Humans are looking for something that looks like I perceive you look. I don't know what you look like. Through my eyes you look like what I think I am. You look like what I define as a human. God's idea of something like Him or Her, an intelligent life-form, when we see it somewhere else, it may not look like us. We must be very careful to accept it for what it is -- a form of life created by my God, the God in whom I believe and in whom people of Muslim faith believe and Buddhist faith believe and all that kind of stuff, it may not look like us.

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  3. Dr. Gerard van Belle Astronomer, Lowell Observatory


    Well, so I would break this down into two pieces, as far as if there is life elsewhere in the universe. I think implicit in that question is the idea of, "Will we find it?"

    You have to start off with the question of, "Is there life out there?" My own personal view is that the universe is such a big place that it's impossible that there's not going to be. There've been people that talk about how the conditions on Earth are so unique that we must be alone in the universe. Arguments like that, I think, tend to ignore just the huge vastness of the universe, that even the very rare set of circumstances here on Earth will be duplicated a multitude of times elsewhere in the universe.

    So then the next part of the question is, "Will we find it?" And that's where you have to actually -- where I fall back on my original thought, which is the universe is a very big place, and so to find it is very difficult. I mean, the nearest star is 4 light years away. Our fastest spacecraft that we currently have would take thousands of years to get there.

    Astronomers have been doing a very good job of coming up with techniques to remotely detect things, and so I don't think it's impossible. In fact, I think it's quite likely that within our lifetimes, we will find evidence that there is probably life on some planet, orbiting some nearby star. But for us to get there is another question entirely.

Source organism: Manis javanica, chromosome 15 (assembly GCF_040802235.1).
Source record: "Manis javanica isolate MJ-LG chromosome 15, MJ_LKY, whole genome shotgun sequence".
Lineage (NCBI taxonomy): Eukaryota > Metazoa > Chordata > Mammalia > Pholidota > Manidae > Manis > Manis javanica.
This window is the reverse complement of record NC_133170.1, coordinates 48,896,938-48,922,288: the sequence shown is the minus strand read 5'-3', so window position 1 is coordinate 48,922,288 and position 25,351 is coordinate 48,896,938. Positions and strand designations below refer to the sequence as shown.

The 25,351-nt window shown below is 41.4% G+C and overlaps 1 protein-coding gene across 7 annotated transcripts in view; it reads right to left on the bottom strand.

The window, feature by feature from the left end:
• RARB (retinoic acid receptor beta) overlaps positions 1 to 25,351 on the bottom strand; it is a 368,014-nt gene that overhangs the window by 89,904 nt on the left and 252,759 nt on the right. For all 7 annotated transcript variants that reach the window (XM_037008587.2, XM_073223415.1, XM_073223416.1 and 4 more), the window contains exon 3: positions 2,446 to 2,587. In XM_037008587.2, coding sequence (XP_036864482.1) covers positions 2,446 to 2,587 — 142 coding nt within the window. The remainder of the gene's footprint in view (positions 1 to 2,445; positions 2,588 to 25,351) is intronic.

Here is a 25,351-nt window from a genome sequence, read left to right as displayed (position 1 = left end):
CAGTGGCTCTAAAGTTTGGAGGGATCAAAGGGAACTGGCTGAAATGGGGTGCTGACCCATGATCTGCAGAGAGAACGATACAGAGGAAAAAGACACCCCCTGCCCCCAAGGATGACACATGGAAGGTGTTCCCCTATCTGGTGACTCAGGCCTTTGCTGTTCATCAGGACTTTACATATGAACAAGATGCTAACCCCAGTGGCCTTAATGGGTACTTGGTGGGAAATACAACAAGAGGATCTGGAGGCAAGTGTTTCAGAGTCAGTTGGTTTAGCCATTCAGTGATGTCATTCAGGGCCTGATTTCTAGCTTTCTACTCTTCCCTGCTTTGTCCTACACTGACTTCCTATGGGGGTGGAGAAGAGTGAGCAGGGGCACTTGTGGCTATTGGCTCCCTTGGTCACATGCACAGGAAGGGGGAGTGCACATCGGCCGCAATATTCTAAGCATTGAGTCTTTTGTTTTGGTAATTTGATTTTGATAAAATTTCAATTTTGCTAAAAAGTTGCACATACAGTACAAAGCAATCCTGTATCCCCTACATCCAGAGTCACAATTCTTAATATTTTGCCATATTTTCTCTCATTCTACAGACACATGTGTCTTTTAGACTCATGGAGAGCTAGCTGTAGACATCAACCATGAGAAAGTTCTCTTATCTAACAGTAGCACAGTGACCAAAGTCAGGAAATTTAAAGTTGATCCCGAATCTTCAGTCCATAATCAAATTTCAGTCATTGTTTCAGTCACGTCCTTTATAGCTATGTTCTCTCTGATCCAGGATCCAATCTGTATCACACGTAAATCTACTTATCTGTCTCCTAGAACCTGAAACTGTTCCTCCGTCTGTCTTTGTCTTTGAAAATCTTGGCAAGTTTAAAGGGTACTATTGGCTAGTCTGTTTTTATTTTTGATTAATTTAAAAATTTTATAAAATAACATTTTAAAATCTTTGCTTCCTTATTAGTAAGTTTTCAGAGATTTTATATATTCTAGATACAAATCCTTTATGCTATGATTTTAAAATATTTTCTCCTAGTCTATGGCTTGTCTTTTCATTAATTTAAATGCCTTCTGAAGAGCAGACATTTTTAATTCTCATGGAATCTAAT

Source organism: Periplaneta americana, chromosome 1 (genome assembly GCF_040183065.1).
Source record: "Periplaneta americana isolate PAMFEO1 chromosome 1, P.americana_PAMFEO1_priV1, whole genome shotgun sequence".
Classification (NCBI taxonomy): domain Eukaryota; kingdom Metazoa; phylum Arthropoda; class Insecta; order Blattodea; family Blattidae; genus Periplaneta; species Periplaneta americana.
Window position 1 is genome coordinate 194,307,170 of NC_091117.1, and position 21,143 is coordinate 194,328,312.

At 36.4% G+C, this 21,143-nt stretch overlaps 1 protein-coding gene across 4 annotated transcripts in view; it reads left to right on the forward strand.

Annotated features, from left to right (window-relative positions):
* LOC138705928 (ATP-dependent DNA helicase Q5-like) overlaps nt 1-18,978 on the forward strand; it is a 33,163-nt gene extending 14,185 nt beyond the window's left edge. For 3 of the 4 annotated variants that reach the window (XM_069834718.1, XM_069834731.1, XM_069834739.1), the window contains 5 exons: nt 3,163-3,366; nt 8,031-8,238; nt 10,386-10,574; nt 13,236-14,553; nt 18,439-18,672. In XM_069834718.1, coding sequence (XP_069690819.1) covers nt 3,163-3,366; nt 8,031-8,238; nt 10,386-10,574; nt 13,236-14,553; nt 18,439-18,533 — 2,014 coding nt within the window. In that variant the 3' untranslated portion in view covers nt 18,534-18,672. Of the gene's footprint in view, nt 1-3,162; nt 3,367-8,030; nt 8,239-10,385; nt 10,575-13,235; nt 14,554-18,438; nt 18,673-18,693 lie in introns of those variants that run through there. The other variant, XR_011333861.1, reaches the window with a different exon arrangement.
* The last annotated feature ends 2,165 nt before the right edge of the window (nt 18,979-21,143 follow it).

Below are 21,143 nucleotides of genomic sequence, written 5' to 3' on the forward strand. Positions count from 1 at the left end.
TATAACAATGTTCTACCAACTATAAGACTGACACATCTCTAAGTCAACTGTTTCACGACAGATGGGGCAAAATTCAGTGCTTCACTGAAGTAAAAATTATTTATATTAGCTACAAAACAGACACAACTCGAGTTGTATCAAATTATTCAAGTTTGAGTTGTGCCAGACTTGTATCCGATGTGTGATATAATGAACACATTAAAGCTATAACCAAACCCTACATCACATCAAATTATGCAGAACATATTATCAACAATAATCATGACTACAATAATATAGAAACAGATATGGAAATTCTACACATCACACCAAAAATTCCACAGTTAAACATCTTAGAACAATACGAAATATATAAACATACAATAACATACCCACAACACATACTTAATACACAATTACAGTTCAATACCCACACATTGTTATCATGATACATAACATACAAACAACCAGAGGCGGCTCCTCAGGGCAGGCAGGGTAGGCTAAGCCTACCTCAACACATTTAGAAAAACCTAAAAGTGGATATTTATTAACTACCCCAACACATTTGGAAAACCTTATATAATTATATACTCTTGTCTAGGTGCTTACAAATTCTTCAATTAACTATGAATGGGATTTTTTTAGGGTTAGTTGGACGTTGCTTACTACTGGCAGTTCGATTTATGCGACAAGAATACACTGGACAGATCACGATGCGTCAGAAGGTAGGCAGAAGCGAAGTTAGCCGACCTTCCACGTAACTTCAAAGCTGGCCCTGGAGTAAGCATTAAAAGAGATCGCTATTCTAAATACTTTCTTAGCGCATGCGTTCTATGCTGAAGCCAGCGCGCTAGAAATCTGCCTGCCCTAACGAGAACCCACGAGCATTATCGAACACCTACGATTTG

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  4. Dr. Jeff Hall Astronomer, Director, Lowell Observatory


    Is there life elsewhere in the universe? I'd be very surprised if there wasn't. I certainly don't picture it as little green people with antennae and flying saucers. It could take a number of forms, but simple life appears to arise fairly readily, and I see no reason that there might not be planets swarming with life out there. Think how many there must be. Here we are in the Milky Way galaxy, comprised of a few hundred billion stars. We know our solar system has nine planets, and all around the -- is that too cheesy?

    All around the Milky Way galaxy, there are solar systems. As we look for them, we're finding them everywhere. So we have this image developing now of a galaxy that's just filled with planets, a huge number of them. It would be incredible if there weren't at least simple life scattered all over the galaxy.